My name is Jeff Theman and I’m an Independent filmmaker based in Cleveland, Ohio. I started my video production company, River Fire Films, in September 2007 – about five months after I began research for my first documentary, “Guilty Til Proven Innocent” (GTPI), which initially started as an anti-dogfighting film in response to the Michael Vick case, but evolved a year later examining Ohio’s 25 year statewide restriction on the ownership of ‘pit bull’ dogs originally passed in 1987 (repealed in 2012), and its effect on local municipalities.
The shift in focus was due to meeting a dog named Preston (pictured) on May 15, 2008, who I immediately fell in love with and made my intentions known about adopting him, only for those plans to be temporarily derailed when Lakewood City Council proposed a ban on ‘pit bull’ dogs four days later, and subsequently passing the legislation in July of that year (repealed in 2018).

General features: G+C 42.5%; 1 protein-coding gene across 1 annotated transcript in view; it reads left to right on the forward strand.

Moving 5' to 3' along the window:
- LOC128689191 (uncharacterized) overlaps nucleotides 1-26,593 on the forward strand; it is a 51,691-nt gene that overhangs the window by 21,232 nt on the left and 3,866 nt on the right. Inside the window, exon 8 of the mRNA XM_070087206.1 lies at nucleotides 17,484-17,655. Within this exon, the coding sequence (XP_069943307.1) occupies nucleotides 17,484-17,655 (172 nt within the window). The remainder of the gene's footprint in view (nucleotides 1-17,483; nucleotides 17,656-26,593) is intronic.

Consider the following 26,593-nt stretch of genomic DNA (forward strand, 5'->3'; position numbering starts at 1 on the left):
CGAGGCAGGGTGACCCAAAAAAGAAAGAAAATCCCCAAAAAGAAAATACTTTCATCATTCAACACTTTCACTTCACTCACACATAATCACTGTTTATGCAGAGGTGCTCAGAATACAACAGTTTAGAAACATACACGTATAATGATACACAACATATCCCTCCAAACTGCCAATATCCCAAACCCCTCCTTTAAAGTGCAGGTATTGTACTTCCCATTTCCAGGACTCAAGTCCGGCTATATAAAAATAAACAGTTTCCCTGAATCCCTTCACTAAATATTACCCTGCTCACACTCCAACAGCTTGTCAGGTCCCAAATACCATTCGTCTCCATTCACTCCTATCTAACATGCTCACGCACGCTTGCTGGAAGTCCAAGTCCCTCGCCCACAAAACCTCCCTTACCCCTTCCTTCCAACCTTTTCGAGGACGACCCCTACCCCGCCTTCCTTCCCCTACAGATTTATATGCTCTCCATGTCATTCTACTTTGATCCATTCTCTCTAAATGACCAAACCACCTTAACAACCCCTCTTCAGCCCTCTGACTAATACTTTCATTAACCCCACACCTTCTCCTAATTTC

After five years of intense research, GTPI premiered in my hometown on April 28, 2013, and went on to do twenty-some other screenings around the country, including official selections to two film festivals (2013 St. Louis International Film Festival; 2014 Kansas City Film Fest), was shown in three law school universities as part of their animal law curriculums, and supported by one of the largest national animal welfare organizations in the U.S., who sent copies of the DVD to state and local lawmakers faced with the issue.
Towards the end of touring GTPI around the country, I began a new documentary sometime in January 2014 originally titled “Train Ave”. As a Clevelander, I’ve known about Train Avenue for its graffiti-laced walls lined up and down the railroad tracks, but my curiosity about the road and its history piqued when I learned about the dead dogs in garbage bags being routinely dumped on Train Avenue and its adjoining streets for years and years.
The more I dug and found, the more passionate I became about Train Avenue. The dead dogs were a symptom to a bigger illness.